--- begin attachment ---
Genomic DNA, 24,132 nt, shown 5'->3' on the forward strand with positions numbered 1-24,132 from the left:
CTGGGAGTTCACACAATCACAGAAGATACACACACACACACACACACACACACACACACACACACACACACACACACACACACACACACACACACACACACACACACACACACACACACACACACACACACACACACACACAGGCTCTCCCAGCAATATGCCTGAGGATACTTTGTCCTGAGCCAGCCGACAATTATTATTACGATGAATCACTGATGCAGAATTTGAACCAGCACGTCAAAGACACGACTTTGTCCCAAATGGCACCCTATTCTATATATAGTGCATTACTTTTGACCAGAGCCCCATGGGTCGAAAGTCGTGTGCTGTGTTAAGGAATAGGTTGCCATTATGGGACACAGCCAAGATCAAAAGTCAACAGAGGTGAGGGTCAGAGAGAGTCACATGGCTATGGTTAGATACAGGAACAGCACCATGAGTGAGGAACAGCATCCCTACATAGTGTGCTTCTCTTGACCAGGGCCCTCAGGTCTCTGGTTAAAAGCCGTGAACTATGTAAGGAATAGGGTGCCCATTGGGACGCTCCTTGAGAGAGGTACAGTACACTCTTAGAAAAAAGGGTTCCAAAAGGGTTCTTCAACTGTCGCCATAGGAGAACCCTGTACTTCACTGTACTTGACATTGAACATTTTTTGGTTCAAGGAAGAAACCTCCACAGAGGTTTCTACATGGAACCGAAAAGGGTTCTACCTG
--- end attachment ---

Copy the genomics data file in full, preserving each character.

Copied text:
Genomic DNA, 24,132 nt, shown 5'->3' on the forward strand with positions numbered 1-24,132 from the left:
CTGGGAGTTCACACAATCACAGAAGATACACACACACACACACACACACACACACACACACACACACACACACACACACACACACACACACACACACACACACACACACACACACACACACACACACACACACACACACACAGGCTCTCCCAGCAATATGCCTGAGGATACTTTGTCCTGAGCCAGCCGACAATTATTATTACGATGAATCACTGATGCAGAATTTGAACCAGCACGTCAAAGACACGACTTTGTCCCAAATGGCACCCTATTCTATATATAGTGCATTACTTTTGACCAGAGCCCCATGGGTCGAAAGTCGTGTGCTGTGTTAAGGAATAGGTTGCCATTATGGGACACAGCCAAGATCAAAAGTCAACAGAGGTGAGGGTCAGAGAGAGTCACATGGCTATGGTTAGATACAGGAACAGCACCATGAGTGAGGAACAGCATCCCTACATAGTGTGCTTCTCTTGACCAGGGCCCTCAGGTCTCTGGTTAAAAGCCGTGAACTATGTAAGGAATAGGGTGCCCATTGGGACGCTCCTTGAGAGAGGTACAGTACACTCTTAGAAAAAAGGGTTCCAAAAGGGTTCTTCAACTGTCGCCATAGGAGAACCCTGTACTTCACTGTACTTGACATTGAACATTTTTTGGTTCAAGGAAGAAACCTCCACAGAGGTTTCTACATGGAACCGAAAAGGGTTCTACCTG